RMAF 2012 Show Report - Part II

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[Go back to Part I of this report]


I’ve been on a full-range driver trip of my own, inspired by Geoff Husband’s write-up on the Audio Nirvana’s. I was very interested in hearing in how the Voxative Ampeggio sounded because they have been garnering high praise in the audiophile press. It had the characteristic ‘full-range driver with whizzer’ sound. Somewhat bright and with a boxy-sounding bass. They were fun though, as all full-rangers are.
Voxative Ampeggio


Now this was some good full-range sound. The speakers had separate woofers that are actively driven by a separate built-in amp. The bass was soft, but the rest of the range was well controlled. No spitty treble or unwanted resonances here. The holes on the whizzer are supposed to help control the treble breakup.
RethmRethm cone closeup


Feastrex drivers are known for their astronomical prices. Unimpressive sound.


Here’s the La Ocean from Cabasse. It is quite hard to judge the sound of a system when listening to obscure sounds, such as rocks falling down or sticks being beaten against wood, as opposed to actual music. To be fair to Cabasse, they did play some vocals upon request, and it sounded quite good. Even their smaller spheres, pictured to the right of the La Ocean, sounded deceptively big.

Legacy Audio

These are the Aeris and they were setup in a large ballroom. They were playing a piano recording and it sounded like a real piano. Great power and poise.
Legacy Aeris


PSB were displaying their gear with NAD electronics. Sounded well balanced.


MBL had their premier omni playing. It wasn’t being stretched very much, so we weren't able to judge the quality. Powered by their own monoblocks. A >$100,000 system.

Bob Carver Room

Bob Carver’s room had line array ribbons with side-firing woofers paired with tube-amplifiers.
Bob Carver's room


Compared to other handsomely dressed gear, it looked as if these fellows had forgotten to dress up for the show. The sound didn't impress us either.

Focal, AMG and ClearAudio

These large Focals sounded good but not involving.
ClearAudio and AMG had turntables in the Focal room. The platter of the ClearAudio turntable (left) is driven by a magnetically coupled second platter, which is in turn belt-driven by a motor. The added isolation is claimed to be helpful. The other ‘table is from AMG. Neat!
Clearaudio turntableAMG turntable

Wilson Audio and VTL

These were Wilson Audio’s Alexia (I think) driven by VTL behemoths. Good sound.
Wilson Audio and VTL


This was near the lobby. They were showcasing the statement Blade from KEF. We had a lot to cover and so, we didn’t spend much time here.
KEF Blade
In another room, KEF were demoing their new R-series.
KEF R-series


B&W had their smaller models setup with Rotel electronics.

KT Audio Imports

This room had some glitzy stuff.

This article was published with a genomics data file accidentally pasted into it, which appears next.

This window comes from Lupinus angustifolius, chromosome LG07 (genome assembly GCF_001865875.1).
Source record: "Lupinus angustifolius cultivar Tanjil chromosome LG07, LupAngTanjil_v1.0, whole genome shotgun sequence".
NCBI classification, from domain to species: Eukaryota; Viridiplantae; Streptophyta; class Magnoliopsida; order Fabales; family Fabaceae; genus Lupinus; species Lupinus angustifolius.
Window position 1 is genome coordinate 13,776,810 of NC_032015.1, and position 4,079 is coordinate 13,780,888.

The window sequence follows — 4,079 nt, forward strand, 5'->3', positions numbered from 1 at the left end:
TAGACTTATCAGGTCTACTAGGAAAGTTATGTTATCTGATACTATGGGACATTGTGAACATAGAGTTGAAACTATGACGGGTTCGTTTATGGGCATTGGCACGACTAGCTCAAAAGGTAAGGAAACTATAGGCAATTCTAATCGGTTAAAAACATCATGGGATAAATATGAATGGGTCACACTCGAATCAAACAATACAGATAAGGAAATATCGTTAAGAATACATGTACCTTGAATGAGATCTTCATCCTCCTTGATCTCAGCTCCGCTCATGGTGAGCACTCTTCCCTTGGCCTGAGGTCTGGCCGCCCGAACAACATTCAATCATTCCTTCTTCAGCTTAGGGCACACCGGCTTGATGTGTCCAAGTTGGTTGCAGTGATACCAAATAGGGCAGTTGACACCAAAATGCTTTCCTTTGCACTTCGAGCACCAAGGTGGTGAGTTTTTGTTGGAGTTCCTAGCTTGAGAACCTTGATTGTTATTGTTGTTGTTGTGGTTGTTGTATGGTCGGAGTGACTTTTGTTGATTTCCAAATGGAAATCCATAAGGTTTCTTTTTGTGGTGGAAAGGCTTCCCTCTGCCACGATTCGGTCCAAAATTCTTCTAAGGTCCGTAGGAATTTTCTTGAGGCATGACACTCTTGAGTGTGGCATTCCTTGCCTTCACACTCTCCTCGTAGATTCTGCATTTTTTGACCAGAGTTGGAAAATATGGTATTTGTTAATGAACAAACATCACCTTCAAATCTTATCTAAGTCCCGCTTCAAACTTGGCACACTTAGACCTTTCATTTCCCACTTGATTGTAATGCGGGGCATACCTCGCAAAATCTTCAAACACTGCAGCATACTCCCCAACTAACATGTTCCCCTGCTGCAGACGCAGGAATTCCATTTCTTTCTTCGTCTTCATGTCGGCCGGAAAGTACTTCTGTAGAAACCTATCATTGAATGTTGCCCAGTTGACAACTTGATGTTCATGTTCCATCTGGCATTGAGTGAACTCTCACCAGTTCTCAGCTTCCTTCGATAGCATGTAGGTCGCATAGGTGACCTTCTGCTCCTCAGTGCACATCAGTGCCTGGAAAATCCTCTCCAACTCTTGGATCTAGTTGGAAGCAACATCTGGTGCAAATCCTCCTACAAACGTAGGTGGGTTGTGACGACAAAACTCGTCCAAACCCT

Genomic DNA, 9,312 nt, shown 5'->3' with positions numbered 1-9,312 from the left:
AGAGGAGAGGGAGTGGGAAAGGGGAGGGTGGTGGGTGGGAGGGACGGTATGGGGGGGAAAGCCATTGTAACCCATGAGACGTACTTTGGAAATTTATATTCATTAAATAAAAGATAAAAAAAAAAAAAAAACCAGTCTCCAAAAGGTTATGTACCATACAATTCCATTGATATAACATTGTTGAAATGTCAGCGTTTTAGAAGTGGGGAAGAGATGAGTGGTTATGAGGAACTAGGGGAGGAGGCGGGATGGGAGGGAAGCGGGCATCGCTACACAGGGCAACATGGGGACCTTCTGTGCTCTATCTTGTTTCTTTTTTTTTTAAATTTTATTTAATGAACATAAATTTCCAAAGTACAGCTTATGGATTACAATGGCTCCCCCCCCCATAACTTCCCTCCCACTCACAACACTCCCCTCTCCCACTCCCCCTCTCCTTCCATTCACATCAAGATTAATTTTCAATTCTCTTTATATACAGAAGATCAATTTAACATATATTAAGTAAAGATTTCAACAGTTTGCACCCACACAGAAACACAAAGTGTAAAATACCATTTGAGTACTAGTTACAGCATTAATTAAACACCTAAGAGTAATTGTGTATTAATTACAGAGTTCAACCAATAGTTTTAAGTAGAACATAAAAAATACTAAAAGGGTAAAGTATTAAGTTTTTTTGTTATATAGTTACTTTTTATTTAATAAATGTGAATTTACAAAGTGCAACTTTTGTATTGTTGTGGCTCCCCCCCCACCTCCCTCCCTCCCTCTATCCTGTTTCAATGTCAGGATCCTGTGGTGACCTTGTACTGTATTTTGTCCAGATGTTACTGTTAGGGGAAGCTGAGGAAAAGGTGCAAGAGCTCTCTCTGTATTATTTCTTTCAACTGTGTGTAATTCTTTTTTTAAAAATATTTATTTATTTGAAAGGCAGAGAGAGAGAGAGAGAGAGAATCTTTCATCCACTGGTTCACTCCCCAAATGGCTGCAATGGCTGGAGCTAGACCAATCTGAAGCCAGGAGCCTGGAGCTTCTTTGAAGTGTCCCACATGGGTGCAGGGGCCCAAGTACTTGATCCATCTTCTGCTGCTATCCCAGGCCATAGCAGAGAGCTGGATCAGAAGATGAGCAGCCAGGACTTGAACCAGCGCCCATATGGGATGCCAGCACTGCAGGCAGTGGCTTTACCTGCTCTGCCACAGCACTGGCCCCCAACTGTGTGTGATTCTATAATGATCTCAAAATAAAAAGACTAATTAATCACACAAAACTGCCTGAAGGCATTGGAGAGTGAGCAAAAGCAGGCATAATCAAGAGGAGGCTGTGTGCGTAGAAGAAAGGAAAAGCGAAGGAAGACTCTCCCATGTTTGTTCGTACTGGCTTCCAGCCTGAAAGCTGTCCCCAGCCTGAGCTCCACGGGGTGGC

KT Audio Imports
These are transmitter tubes running at over 1 kV. Cool!
Transmitter tubes

Rega's Union Jack. Cool!

Rega's turntable

Best of the Show

Best Source/Electronics: Nagra
So smooth, so involving. Head and shoulders above the rest.

Best Speaker: Volti Audio Vittora
Big, effortless, relaxing.

Best performance/price ratio: Magnepan
Great sound, amazing price. Deal!

Best Sound of the Show: Sony/Pass Labs, Volti Audio/Border Patrol, Nagra/Zellation

Live Sound and Entertainment at RMAF 2012

We caught a live performance on the last day. The artist was Fan-Ya Lin. A vigorous performance!
Fan-Ya Lin

How absolute is absolute sound? John Atkinson, editor of Stereophile, gave a very interesting talk on how recording engineers shape the sound on a record. He used his own recordings to demonstrate how added reverb can add a pleasing effect to studio recordings, how different microphones sound different, and how microphone placement affects sound. In the end, what gets on the record is the mastering and recording engineer's interpretation of how the live event sounded. And while they genuinely care about getting close to the realevent, there may be another interpretation that you may find more pleasing.

Show Summary

A common denominator in all the rooms was the astronomical price of components. Very few rooms had sub $10,000 components, and even fewer had decent sound. New, small hi-fi companies appear to be going the route of price high and sell few. Surely, this is not sustainable.

It was good to see absorbing or scattering devices in some of the demo rooms. Most of the furniture in the rooms is emptied for the show and if left in this state, they are not very good audio demonstration spaces. There is some diffusion from people, chairs and the gear itself, but when you see diffusing and absorbing devices, it shows the designer is aware of the issues and cares enough to do something about it.

Something I learned during the show: if you want to quickly judge the sound of a system, ask for symphonic music with some good dynamic content. It will immediately reveal the seams of the system. Voices are good for judging the basics, and so is the piano. But symphonic music quickly reveals the system’s flaws.

All in all, my dad and I enjoyed this experience. It was good to hear what the hi-end has to offer, and how it lines up with my expectations of good sound. Next stop, Burning Amp, San Francisco, a congregation of folks who worship diy audio.

[Go back to Part I of this report]

© Copyright 2012 Rahul Athalye - rahul@tnt-audio.com - www.tnt-audio.com